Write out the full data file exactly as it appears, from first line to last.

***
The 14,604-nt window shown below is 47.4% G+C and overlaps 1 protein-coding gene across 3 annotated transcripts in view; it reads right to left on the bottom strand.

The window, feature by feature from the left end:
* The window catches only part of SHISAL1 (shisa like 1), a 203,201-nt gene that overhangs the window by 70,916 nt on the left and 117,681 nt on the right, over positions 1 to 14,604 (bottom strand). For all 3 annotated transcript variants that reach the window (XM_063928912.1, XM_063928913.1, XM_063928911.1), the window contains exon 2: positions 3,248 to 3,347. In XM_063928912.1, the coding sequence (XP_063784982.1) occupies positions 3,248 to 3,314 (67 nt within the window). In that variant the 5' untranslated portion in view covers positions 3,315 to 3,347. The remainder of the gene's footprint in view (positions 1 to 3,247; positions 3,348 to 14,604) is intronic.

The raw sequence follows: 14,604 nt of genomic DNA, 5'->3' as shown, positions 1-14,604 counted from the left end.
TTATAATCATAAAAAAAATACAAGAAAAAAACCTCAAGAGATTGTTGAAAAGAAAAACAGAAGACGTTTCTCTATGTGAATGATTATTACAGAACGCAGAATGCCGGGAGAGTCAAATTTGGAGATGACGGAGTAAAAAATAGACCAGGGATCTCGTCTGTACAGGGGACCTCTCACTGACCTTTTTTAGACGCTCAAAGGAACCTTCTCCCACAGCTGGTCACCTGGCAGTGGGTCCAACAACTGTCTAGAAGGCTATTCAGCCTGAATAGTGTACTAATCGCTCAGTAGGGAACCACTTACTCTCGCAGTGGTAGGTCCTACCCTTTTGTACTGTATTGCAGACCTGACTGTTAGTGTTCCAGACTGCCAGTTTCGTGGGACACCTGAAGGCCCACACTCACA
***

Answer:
The 14,604-nt window shown below is 47.4% G+C and overlaps 1 protein-coding gene across 3 annotated transcripts in view; it reads right to left on the bottom strand.

The window, feature by feature from the left end:
* The window catches only part of SHISAL1 (shisa like 1), a 203,201-nt gene that overhangs the window by 70,916 nt on the left and 117,681 nt on the right, over positions 1 to 14,604 (bottom strand). For all 3 annotated transcript variants that reach the window (XM_063928912.1, XM_063928913.1, XM_063928911.1), the window contains exon 2: positions 3,248 to 3,347. In XM_063928912.1, the coding sequence (XP_063784982.1) occupies positions 3,248 to 3,314 (67 nt within the window). In that variant the 5' untranslated portion in view covers positions 3,315 to 3,347. The remainder of the gene's footprint in view (positions 1 to 3,247; positions 3,348 to 14,604) is intronic.

The raw sequence follows: 14,604 nt of genomic DNA, 5'->3' as shown, positions 1-14,604 counted from the left end.
TTATAATCATAAAAAAAATACAAGAAAAAAACCTCAAGAGATTGTTGAAAAGAAAAACAGAAGACGTTTCTCTATGTGAATGATTATTACAGAACGCAGAATGCCGGGAGAGTCAAATTTGGAGATGACGGAGTAAAAAATAGACCAGGGATCTCGTCTGTACAGGGGACCTCTCACTGACCTTTTTTAGACGCTCAAAGGAACCTTCTCCCACAGCTGGTCACCTGGCAGTGGGTCCAACAACTGTCTAGAAGGCTATTCAGCCTGAATAGTGTACTAATCGCTCAGTAGGGAACCACTTACTCTCGCAGTGGTAGGTCCTACCCTTTTGTACTGTATTGCAGACCTGACTGTTAGTGTTCCAGACTGCCAGTTTCGTGGGACACCTGAAGGCCCACACTCACA